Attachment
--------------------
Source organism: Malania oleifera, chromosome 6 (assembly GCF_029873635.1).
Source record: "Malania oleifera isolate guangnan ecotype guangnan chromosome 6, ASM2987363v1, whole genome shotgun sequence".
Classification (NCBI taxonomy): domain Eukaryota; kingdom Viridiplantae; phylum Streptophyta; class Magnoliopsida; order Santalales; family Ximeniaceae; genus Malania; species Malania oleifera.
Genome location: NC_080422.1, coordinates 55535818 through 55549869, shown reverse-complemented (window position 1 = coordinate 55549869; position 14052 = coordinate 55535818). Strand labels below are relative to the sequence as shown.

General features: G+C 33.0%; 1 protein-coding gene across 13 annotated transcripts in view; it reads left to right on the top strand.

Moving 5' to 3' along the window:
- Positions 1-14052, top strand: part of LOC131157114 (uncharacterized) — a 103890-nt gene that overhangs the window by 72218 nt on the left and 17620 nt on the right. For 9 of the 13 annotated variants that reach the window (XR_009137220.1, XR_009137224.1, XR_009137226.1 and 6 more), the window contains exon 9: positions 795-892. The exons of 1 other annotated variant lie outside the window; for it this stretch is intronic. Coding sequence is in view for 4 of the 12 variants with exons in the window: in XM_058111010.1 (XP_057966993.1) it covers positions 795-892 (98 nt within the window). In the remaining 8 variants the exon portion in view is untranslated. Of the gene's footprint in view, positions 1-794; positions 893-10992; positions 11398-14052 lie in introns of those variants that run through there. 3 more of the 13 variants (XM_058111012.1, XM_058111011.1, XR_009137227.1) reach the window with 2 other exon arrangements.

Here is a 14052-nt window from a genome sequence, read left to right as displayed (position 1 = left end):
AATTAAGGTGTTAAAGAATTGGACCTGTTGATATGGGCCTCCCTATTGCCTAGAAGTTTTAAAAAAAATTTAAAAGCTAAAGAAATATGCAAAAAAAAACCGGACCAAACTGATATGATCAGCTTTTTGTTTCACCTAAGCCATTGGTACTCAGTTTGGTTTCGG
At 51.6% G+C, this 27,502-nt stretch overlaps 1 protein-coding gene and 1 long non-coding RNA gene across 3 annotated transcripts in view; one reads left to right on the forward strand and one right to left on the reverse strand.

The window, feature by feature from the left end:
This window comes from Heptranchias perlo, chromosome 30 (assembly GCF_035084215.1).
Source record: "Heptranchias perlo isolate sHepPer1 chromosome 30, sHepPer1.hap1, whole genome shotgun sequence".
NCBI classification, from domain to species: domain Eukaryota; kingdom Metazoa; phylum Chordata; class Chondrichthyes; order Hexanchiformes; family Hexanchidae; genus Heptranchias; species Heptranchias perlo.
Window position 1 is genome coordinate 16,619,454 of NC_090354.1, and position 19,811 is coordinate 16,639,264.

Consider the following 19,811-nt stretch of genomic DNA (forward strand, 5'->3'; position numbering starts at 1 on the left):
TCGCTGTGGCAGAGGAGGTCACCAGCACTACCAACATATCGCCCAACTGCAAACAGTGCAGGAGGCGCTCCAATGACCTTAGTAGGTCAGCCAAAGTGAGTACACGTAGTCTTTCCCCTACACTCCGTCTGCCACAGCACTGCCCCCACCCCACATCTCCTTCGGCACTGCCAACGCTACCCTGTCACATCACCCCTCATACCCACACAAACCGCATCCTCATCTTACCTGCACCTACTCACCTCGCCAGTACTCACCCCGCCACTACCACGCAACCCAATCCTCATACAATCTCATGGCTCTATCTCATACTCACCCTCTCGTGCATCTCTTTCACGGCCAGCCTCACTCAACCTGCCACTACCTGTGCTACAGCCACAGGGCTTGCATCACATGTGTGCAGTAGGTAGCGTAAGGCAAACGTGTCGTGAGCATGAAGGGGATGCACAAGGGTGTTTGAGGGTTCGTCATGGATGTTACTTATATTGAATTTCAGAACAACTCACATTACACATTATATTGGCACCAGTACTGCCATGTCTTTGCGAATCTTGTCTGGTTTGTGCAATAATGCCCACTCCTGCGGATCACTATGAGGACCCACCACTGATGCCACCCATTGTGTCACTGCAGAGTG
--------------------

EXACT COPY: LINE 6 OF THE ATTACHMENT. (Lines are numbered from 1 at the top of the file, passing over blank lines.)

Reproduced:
Moving 5' to 3' along the window: